A church is a living organism. It's natural for an organism to grow. And it's natural for a church to grow. When a church is not growing it is quite likely that something is wrong. In the United States a healthy church will see between 5 - 12% growth in worship attendance each year.

There are a number of indicators that could be used to evaluate whether or not a church is healthy. One could analyze the budget. The number of visitors, and visitors who stay, in a church might be a good indicator. How many members read the Bible and have regular devotions could qualify. Perhaps the dollars and hours spent in local community service projects. Or the number of corporate hours in prayer could be measured. Healthy churches usually have a network of small groups with a large percentage of members involved. They have adequate and qualified staff. The number of conversions per year in a church could (and should) be measured. And there are more. So, what is the key indicator of a healthy church? After years of study, it is my contention that the indicator of a church's health is its worship attendance growth rate. A negative rate normally means the church has one or more problems. A positive growth rate indicates that, for the moment, ministry and mission are likely going well. Of course, there will be exceptions in either case. But rules are generalizations of what is the case far more often than not. In general, I suggest the following table of growth rates to be an indicator of health in a local church, a regional, and a national denomination body.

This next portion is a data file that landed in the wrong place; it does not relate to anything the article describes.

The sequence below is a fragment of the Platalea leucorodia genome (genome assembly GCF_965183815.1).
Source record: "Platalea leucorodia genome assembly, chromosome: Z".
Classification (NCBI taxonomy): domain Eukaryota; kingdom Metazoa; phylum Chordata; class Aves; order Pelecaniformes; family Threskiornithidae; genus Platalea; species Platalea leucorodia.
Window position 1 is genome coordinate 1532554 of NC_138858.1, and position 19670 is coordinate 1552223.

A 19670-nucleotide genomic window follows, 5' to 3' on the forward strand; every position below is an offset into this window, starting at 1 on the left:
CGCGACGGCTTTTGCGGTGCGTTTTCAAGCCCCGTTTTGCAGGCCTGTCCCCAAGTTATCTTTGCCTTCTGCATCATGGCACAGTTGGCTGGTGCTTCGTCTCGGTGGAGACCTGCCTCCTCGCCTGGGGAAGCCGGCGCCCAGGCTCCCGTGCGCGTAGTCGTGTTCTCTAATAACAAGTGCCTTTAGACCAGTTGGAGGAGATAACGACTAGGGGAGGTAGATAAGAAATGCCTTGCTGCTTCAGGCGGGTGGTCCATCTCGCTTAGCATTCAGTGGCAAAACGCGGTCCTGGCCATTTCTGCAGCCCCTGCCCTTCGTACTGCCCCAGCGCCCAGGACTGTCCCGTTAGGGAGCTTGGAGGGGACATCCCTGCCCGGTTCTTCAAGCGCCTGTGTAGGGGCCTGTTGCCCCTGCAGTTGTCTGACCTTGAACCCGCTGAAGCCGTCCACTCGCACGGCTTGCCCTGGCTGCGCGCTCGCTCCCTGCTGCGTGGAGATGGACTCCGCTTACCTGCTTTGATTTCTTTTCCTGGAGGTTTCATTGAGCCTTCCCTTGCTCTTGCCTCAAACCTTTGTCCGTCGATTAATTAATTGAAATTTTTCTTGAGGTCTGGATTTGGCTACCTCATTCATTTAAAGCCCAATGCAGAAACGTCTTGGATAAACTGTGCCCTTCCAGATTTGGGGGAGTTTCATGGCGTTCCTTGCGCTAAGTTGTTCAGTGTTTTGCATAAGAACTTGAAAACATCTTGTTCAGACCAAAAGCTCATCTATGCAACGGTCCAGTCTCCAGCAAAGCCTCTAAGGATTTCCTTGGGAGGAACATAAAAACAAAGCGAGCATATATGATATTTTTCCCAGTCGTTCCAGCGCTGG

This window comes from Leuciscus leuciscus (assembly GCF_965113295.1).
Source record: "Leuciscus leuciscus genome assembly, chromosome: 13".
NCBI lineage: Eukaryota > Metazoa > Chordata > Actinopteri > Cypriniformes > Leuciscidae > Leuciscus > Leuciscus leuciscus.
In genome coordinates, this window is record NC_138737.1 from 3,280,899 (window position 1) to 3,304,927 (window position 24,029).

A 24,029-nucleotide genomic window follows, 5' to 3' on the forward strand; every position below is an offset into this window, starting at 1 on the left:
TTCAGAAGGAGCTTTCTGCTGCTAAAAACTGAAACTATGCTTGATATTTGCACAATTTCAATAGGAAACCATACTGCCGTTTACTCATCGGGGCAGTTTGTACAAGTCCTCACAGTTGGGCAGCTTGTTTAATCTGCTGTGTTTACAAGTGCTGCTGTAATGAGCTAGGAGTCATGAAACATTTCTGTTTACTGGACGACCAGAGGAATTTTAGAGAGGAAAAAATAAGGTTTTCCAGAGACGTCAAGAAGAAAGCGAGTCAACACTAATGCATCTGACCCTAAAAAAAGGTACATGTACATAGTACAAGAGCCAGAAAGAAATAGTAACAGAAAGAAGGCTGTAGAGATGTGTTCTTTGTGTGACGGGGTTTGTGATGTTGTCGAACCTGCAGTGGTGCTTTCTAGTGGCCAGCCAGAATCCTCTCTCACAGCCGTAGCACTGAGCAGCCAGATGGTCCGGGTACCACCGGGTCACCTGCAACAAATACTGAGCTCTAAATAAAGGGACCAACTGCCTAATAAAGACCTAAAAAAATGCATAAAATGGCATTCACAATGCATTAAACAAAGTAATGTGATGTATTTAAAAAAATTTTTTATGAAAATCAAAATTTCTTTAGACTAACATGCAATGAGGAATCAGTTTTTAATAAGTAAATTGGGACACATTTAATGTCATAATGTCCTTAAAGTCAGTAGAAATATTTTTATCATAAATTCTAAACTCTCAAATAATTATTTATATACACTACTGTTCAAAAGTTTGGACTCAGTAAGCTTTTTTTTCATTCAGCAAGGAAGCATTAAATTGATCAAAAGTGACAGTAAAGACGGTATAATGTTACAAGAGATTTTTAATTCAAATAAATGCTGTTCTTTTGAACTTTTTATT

• Poor Growth: 2% per year
  • Fair Growth: 3 - 5% per year
  • Good Growth: 6 - 8% per year
  • Excellent Growth: 9 - 11% per year
  • Outstanding Growth: 12 - 15% per year
  • Incredible Growth: 16 - 20% per year